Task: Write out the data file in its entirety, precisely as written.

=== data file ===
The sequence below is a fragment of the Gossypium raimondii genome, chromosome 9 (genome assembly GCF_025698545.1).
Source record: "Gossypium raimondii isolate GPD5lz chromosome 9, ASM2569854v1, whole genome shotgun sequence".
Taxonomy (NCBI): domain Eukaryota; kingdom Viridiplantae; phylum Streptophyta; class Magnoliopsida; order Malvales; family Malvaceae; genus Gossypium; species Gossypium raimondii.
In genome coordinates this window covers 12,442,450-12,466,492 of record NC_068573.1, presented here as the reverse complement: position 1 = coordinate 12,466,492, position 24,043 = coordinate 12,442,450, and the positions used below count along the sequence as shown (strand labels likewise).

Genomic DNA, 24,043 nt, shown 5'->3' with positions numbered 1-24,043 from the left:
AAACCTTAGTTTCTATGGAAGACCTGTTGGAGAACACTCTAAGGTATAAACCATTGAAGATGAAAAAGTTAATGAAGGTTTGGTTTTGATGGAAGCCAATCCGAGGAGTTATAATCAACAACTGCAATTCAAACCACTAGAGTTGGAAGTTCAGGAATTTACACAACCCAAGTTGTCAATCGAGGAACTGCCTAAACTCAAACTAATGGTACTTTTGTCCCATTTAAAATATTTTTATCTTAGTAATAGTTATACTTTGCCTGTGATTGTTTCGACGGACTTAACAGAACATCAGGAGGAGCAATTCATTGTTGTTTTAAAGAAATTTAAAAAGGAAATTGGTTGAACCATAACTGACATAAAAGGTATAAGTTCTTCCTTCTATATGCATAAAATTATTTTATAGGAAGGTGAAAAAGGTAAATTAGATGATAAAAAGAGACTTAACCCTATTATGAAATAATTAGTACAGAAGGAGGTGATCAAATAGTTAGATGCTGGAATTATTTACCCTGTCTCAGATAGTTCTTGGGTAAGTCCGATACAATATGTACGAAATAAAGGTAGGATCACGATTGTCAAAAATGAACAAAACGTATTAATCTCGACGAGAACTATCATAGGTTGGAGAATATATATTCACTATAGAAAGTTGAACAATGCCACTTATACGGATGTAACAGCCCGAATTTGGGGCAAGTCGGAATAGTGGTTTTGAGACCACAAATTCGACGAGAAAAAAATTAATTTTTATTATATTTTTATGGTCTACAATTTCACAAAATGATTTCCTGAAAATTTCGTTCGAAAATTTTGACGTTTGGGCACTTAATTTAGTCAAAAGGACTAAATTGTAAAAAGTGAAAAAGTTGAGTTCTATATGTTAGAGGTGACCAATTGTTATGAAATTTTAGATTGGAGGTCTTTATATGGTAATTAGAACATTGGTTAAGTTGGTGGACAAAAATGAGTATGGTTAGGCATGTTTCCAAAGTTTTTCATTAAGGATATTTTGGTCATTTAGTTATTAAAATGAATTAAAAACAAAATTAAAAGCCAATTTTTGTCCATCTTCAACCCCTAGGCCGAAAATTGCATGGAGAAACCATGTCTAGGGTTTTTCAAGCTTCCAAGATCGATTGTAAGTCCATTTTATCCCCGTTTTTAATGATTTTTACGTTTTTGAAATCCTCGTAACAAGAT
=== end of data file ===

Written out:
The sequence below is a fragment of the Gossypium raimondii genome, chromosome 9 (genome assembly GCF_025698545.1).
Source record: "Gossypium raimondii isolate GPD5lz chromosome 9, ASM2569854v1, whole genome shotgun sequence".
Taxonomy (NCBI): domain Eukaryota; kingdom Viridiplantae; phylum Streptophyta; class Magnoliopsida; order Malvales; family Malvaceae; genus Gossypium; species Gossypium raimondii.
In genome coordinates this window covers 12,442,450-12,466,492 of record NC_068573.1, presented here as the reverse complement: position 1 = coordinate 12,466,492, position 24,043 = coordinate 12,442,450, and the positions used below count along the sequence as shown (strand labels likewise).

Genomic DNA, 24,043 nt, shown 5'->3' with positions numbered 1-24,043 from the left:
AAACCTTAGTTTCTATGGAAGACCTGTTGGAGAACACTCTAAGGTATAAACCATTGAAGATGAAAAAGTTAATGAAGGTTTGGTTTTGATGGAAGCCAATCCGAGGAGTTATAATCAACAACTGCAATTCAAACCACTAGAGTTGGAAGTTCAGGAATTTACACAACCCAAGTTGTCAATCGAGGAACTGCCTAAACTCAAACTAATGGTACTTTTGTCCCATTTAAAATATTTTTATCTTAGTAATAGTTATACTTTGCCTGTGATTGTTTCGACGGACTTAACAGAACATCAGGAGGAGCAATTCATTGTTGTTTTAAAGAAATTTAAAAAGGAAATTGGTTGAACCATAACTGACATAAAAGGTATAAGTTCTTCCTTCTATATGCATAAAATTATTTTATAGGAAGGTGAAAAAGGTAAATTAGATGATAAAAAGAGACTTAACCCTATTATGAAATAATTAGTACAGAAGGAGGTGATCAAATAGTTAGATGCTGGAATTATTTACCCTGTCTCAGATAGTTCTTGGGTAAGTCCGATACAATATGTACGAAATAAAGGTAGGATCACGATTGTCAAAAATGAACAAAACGTATTAATCTCGACGAGAACTATCATAGGTTGGAGAATATATATTCACTATAGAAAGTTGAACAATGCCACTTATACGGATGTAACAGCCCGAATTTGGGGCAAGTCGGAATAGTGGTTTTGAGACCACAAATTCGACGAGAAAAAAATTAATTTTTATTATATTTTTATGGTCTACAATTTCACAAAATGATTTCCTGAAAATTTCGTTCGAAAATTTTGACGTTTGGGCACTTAATTTAGTCAAAAGGACTAAATTGTAAAAAGTGAAAAAGTTGAGTTCTATATGTTAGAGGTGACCAATTGTTATGAAATTTTAGATTGGAGGTCTTTATATGGTAATTAGAACATTGGTTAAGTTGGTGGACAAAAATGAGTATGGTTAGGCATGTTTCCAAAGTTTTTCATTAAGGATATTTTGGTCATTTAGTTATTAAAATGAATTAAAAACAAAATTAAAAGCCAATTTTTGTCCATCTTCAACCCCTAGGCCGAAAATTGCATGGAGAAACCATGTCTAGGGTTTTTCAAGCTTCCAAGATCGATTGTAAGTCCATTTTATCCCCGTTTTTAATGATTTTTACGTTTTTGAAATCCTCGTAACAAGAT